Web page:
Banks, insurance companies not releasing bonds for unfinished housing estates

Local authorities have power to pursue banks who have responsibility to pay, says Paudie Coffey

Minister of State Paudie Coffey said “strong progress” had been made with more than two-thirds of unfinished estates of the more than 3,000 registered by local authorities in 2011. Photograph: Dara Mac Donaill

Minister of State Paudie Coffey said “strong progress” had been made with more than two-thirds of unfinished estates of the more than 3,000 registered by local authorities in 2011. Photograph: Dara Mac Donaill

 

State-owned IBRC and insurance companies licensed by the State are refusing to honour bonds to allow the completion of unfinished estates where developers have gone bankrupt, the Dáil has heard.

“Even pillar banks, such as Bank of Ireland are dragging their heels over releasing bonds in cases where there is no developer and people are living in what are still building sites,” said Independent Denis Naughten (Roscommon-South Leitrim).

He described Co Roscommon as the “capital of the country when it comes to unfinished housing estates with four times the national average”.

Referring to the drawdown of bonds where a developer goes bust and an estate is incomplete, the former Fine Gael TD said that in a number of instances insurance companies were not releasing the bonds.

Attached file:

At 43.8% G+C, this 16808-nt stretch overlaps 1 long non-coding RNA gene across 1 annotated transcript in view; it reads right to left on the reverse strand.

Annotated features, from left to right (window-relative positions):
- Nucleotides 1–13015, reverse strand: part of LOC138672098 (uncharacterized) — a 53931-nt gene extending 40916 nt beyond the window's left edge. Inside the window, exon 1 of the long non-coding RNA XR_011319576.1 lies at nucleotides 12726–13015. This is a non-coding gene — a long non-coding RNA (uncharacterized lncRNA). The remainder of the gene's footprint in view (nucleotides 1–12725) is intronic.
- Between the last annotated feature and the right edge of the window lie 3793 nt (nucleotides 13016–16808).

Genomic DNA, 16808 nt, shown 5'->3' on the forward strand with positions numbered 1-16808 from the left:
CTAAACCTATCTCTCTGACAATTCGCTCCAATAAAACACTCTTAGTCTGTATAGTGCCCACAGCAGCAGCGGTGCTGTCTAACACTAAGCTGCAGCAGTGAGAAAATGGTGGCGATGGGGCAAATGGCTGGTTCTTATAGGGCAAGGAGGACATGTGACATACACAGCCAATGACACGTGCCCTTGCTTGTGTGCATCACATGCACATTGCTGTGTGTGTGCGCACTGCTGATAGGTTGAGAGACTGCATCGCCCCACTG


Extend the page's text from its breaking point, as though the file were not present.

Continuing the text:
He hit out in particular at HCC International which he said was causing significant problems because it “will not engage with the local authorities”.

And “Bank of Ireland is very slow to engage, as is IBRC which has stated it will not deliver on the bonds in place for developments.”

The bonds were a condition of planning permission, Mr Naughten stressed and developers paid the fees.

But “now we find that some of the supposedly most reputable organisations in the country are washing their hands of it and letting people remain in these half-finished estates without releasing the money to get them completed”.

But Minister of State Paudie Coffey said “strong progress” had been made with more than two thirds of unfinished estates of the more than 3,000 registered by local authorities in 2011. Now there were fewer than 900 unfinished developments because of the Government’s special resolution funds and funds put in place by local authorities.

Local authorities “must engage with the credit institutions, banks and insurance firms that are providing those bonds. The local authorities have the power to pursue them and it is their responsibility to do so.”